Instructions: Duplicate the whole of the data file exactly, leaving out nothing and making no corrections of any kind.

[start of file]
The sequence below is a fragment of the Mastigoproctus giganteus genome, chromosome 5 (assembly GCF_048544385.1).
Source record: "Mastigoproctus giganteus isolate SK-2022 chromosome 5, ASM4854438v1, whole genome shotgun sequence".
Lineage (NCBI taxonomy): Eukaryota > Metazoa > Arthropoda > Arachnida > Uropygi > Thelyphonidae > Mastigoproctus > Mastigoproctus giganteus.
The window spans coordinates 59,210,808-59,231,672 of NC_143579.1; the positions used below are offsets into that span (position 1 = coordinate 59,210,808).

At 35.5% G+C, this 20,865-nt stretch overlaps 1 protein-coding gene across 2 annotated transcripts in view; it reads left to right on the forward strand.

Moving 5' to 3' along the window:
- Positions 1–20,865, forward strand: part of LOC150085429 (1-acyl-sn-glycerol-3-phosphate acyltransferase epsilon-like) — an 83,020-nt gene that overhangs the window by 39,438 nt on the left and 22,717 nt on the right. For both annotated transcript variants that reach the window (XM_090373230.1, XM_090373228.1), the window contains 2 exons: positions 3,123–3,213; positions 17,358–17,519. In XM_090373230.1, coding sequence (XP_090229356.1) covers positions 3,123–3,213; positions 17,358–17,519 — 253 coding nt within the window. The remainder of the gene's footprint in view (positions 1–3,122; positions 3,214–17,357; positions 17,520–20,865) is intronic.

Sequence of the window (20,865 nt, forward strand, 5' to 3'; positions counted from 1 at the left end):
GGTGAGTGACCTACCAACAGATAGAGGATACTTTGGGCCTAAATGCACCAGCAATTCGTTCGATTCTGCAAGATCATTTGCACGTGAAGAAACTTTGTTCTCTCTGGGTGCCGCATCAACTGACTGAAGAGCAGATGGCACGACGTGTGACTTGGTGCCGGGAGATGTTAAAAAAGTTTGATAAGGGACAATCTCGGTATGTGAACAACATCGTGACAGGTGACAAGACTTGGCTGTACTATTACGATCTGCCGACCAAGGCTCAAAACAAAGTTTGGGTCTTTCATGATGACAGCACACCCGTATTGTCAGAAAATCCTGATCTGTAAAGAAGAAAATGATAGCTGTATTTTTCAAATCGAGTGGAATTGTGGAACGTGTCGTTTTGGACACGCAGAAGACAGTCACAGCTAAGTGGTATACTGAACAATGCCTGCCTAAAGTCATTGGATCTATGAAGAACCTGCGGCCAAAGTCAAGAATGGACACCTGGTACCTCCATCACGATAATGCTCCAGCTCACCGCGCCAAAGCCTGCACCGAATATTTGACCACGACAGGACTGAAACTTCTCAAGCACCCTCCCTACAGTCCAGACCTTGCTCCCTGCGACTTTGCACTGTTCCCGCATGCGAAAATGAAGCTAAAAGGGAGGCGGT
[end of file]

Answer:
The sequence below is a fragment of the Mastigoproctus giganteus genome, chromosome 5 (assembly GCF_048544385.1).
Source record: "Mastigoproctus giganteus isolate SK-2022 chromosome 5, ASM4854438v1, whole genome shotgun sequence".
Lineage (NCBI taxonomy): Eukaryota > Metazoa > Arthropoda > Arachnida > Uropygi > Thelyphonidae > Mastigoproctus > Mastigoproctus giganteus.
The window spans coordinates 59,210,808-59,231,672 of NC_143579.1; the positions used below are offsets into that span (position 1 = coordinate 59,210,808).

At 35.5% G+C, this 20,865-nt stretch overlaps 1 protein-coding gene across 2 annotated transcripts in view; it reads left to right on the forward strand.

Moving 5' to 3' along the window:
- Positions 1–20,865, forward strand: part of LOC150085429 (1-acyl-sn-glycerol-3-phosphate acyltransferase epsilon-like) — an 83,020-nt gene that overhangs the window by 39,438 nt on the left and 22,717 nt on the right. For both annotated transcript variants that reach the window (XM_090373230.1, XM_090373228.1), the window contains 2 exons: positions 3,123–3,213; positions 17,358–17,519. In XM_090373230.1, coding sequence (XP_090229356.1) covers positions 3,123–3,213; positions 17,358–17,519 — 253 coding nt within the window. The remainder of the gene's footprint in view (positions 1–3,122; positions 3,214–17,357; positions 17,520–20,865) is intronic.

Sequence of the window (20,865 nt, forward strand, 5' to 3'; positions counted from 1 at the left end):
GGTGAGTGACCTACCAACAGATAGAGGATACTTTGGGCCTAAATGCACCAGCAATTCGTTCGATTCTGCAAGATCATTTGCACGTGAAGAAACTTTGTTCTCTCTGGGTGCCGCATCAACTGACTGAAGAGCAGATGGCACGACGTGTGACTTGGTGCCGGGAGATGTTAAAAAAGTTTGATAAGGGACAATCTCGGTATGTGAACAACATCGTGACAGGTGACAAGACTTGGCTGTACTATTACGATCTGCCGACCAAGGCTCAAAACAAAGTTTGGGTCTTTCATGATGACAGCACACCCGTATTGTCAGAAAATCCTGATCTGTAAAGAAGAAAATGATAGCTGTATTTTTCAAATCGAGTGGAATTGTGGAACGTGTCGTTTTGGACACGCAGAAGACAGTCACAGCTAAGTGGTATACTGAACAATGCCTGCCTAAAGTCATTGGATCTATGAAGAACCTGCGGCCAAAGTCAAGAATGGACACCTGGTACCTCCATCACGATAATGCTCCAGCTCACCGCGCCAAAGCCTGCACCGAATATTTGACCACGACAGGACTGAAACTTCTCAAGCACCCTCCCTACAGTCCAGACCTTGCTCCCTGCGACTTTGCACTGTTCCCGCATGCGAAAATGAAGCTAAAAGGGAGGCGGT